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Over the last two years Referees’ Association (RA) Welfare, Representation & Partnership officer Lee Markwick has continually campaigned to make football a safe and enjoyable environment for all, by writing to his local MP and various Government and Football Association (FA) officials.
 
His main concern is around the physical, verbal and mental abuse directed at referees of all ages, especially those U18s who are classified as children for safeguarding purposes, and youth players that witness a manager, supporter or parent committing a crime at a football match. 
 
This can be violent behaviour resulting in a charge for an offence under section 5 of the Public Order Act 1986:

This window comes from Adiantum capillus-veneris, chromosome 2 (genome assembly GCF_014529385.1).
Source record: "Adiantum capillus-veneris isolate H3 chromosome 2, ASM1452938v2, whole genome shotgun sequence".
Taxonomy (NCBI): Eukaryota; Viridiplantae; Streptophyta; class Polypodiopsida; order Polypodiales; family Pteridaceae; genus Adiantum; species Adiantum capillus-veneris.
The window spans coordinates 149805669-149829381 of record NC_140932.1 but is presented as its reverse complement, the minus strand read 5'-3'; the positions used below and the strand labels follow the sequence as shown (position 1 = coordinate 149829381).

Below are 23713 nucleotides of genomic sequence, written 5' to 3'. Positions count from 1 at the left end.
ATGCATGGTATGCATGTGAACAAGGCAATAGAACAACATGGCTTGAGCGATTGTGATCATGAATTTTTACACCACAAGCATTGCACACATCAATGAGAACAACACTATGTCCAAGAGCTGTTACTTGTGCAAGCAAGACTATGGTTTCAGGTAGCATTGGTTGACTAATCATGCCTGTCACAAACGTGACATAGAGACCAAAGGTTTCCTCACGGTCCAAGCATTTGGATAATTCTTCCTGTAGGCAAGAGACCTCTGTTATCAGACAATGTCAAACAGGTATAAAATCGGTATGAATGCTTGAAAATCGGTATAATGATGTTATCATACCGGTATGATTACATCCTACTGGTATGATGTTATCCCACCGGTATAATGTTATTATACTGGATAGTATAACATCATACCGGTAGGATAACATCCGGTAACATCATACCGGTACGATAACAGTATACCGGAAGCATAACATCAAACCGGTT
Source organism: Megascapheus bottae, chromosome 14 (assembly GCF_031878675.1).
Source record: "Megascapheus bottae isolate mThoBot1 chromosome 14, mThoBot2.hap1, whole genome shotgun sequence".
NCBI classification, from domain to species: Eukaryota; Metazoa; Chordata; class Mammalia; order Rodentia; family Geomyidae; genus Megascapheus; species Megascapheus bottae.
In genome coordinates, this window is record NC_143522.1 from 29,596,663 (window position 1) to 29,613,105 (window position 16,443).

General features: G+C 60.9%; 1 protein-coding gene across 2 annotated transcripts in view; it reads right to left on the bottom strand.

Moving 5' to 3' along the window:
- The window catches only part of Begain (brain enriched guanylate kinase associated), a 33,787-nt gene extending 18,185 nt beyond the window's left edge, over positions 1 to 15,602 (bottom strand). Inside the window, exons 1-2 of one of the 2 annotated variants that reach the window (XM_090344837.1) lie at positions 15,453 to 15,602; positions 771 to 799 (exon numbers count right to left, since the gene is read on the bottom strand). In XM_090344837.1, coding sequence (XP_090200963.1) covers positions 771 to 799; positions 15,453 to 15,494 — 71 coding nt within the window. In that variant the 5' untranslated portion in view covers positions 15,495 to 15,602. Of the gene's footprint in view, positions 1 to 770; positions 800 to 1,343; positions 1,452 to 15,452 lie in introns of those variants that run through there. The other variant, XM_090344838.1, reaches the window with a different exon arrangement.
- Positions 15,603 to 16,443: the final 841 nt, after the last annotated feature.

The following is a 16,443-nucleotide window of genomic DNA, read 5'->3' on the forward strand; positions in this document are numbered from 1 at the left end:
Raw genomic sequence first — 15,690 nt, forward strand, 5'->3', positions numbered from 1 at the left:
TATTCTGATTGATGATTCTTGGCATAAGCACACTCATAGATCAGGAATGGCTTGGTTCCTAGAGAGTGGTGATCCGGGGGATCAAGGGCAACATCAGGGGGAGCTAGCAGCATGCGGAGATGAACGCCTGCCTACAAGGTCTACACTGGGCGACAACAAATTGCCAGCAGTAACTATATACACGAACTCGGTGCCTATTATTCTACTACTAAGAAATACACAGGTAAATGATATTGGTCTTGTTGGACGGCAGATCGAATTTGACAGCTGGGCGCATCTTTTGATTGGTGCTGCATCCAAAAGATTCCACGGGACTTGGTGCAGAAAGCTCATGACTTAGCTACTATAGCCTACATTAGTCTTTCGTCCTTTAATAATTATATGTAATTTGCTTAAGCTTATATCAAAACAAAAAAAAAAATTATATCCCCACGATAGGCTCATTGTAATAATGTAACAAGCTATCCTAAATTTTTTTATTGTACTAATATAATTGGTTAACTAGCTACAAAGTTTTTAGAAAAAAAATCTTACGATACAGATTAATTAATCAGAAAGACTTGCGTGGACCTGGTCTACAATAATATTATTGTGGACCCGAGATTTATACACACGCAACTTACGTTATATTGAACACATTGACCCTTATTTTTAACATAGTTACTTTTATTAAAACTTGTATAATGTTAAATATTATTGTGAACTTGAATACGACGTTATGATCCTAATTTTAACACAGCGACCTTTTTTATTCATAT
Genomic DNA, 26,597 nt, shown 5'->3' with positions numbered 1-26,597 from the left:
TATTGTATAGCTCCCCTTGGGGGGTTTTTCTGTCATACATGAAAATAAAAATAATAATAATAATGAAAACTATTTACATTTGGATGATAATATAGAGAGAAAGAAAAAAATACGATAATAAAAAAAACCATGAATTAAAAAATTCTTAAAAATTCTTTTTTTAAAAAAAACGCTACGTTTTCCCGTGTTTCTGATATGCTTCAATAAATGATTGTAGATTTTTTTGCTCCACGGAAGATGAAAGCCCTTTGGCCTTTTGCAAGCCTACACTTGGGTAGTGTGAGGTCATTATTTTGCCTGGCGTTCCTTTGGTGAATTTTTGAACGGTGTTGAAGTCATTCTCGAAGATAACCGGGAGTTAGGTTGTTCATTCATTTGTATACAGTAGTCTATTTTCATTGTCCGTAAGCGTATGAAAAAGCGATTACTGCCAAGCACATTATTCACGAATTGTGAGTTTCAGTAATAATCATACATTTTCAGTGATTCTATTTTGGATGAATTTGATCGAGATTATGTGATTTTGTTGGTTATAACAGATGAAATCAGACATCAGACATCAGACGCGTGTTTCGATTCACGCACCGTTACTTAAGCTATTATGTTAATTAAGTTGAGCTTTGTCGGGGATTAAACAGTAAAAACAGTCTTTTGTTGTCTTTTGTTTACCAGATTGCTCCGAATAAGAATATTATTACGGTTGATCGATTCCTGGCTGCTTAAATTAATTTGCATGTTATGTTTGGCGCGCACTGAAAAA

"(1) A person is guilty of an offence if he:
      (a) uses threatening [or abusive] words or behaviour, or disorderly behaviour, or
      (b) displays any writing, sign or other visible representation which is threatening [or abusive],
           -within the hearing or sight of a person likely to be caused harassment, alarm or distress thereby."

Many people are also unaware of the Youth Justice and Criminal Evidence Act 1999 (YJCEA) which provides a range of ‘Special measures’ that can be used to facilitate the gathering and giving of evidence by most witnesses, including any child or vulnerable witness and any witness in fear.
Lee firmly believes in such preventative and protective measures.  He says better education can eliminate the ‘toxic culture’ within football, and we need to address the ‘root cause’ of the issues.

The Journey to Date